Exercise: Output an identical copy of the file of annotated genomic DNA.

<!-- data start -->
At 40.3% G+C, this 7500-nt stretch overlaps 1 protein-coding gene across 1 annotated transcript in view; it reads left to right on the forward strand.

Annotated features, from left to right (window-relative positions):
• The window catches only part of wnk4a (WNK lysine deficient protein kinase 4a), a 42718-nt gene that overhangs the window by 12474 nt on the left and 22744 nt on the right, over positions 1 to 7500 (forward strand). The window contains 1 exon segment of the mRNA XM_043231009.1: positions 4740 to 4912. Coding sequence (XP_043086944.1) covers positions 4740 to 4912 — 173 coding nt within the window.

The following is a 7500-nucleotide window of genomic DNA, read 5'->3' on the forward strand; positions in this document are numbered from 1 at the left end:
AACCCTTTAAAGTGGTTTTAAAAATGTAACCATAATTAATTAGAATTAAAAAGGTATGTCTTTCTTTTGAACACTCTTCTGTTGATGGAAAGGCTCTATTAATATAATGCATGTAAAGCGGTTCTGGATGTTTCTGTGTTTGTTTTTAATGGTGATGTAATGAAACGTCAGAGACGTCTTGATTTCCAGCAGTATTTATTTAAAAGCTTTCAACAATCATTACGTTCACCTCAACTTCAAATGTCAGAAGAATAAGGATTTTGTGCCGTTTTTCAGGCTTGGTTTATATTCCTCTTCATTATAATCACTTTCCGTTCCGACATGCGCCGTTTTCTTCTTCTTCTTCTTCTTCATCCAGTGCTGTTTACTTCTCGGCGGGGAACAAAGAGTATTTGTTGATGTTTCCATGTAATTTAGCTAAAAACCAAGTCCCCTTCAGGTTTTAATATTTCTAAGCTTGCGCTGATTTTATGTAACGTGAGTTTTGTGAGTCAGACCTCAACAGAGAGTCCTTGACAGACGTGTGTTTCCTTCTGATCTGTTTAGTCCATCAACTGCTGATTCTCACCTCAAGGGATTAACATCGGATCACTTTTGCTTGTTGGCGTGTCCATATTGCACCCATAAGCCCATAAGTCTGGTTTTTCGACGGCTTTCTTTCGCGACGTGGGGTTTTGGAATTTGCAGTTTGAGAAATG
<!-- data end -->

At 40.3% G+C, this 7500-nt stretch overlaps 1 protein-coding gene across 1 annotated transcript in view; it reads left to right on the forward strand.

Annotated features, from left to right (window-relative positions):
• The window catches only part of wnk4a (WNK lysine deficient protein kinase 4a), a 42718-nt gene that overhangs the window by 12474 nt on the left and 22744 nt on the right, over positions 1 to 7500 (forward strand). The window contains 1 exon segment of the mRNA XM_043231009.1: positions 4740 to 4912. Coding sequence (XP_043086944.1) covers positions 4740 to 4912 — 173 coding nt within the window.

The following is a 7500-nucleotide window of genomic DNA, read 5'->3' on the forward strand; positions in this document are numbered from 1 at the left end:
AACCCTTTAAAGTGGTTTTAAAAATGTAACCATAATTAATTAGAATTAAAAAGGTATGTCTTTCTTTTGAACACTCTTCTGTTGATGGAAAGGCTCTATTAATATAATGCATGTAAAGCGGTTCTGGATGTTTCTGTGTTTGTTTTTAATGGTGATGTAATGAAACGTCAGAGACGTCTTGATTTCCAGCAGTATTTATTTAAAAGCTTTCAACAATCATTACGTTCACCTCAACTTCAAATGTCAGAAGAATAAGGATTTTGTGCCGTTTTTCAGGCTTGGTTTATATTCCTCTTCATTATAATCACTTTCCGTTCCGACATGCGCCGTTTTCTTCTTCTTCTTCTTCTTCATCCAGTGCTGTTTACTTCTCGGCGGGGAACAAAGAGTATTTGTTGATGTTTCCATGTAATTTAGCTAAAAACCAAGTCCCCTTCAGGTTTTAATATTTCTAAGCTTGCGCTGATTTTATGTAACGTGAGTTTTGTGAGTCAGACCTCAACAGAGAGTCCTTGACAGACGTGTGTTTCCTTCTGATCTGTTTAGTCCATCAACTGCTGATTCTCACCTCAAGGGATTAACATCGGATCACTTTTGCTTGTTGGCGTGTCCATATTGCACCCATAAGCCCATAAGTCTGGTTTTTCGACGGCTTTCTTTCGCGACGTGGGGTTTTGGAATTTGCAGTTTGAGAAATG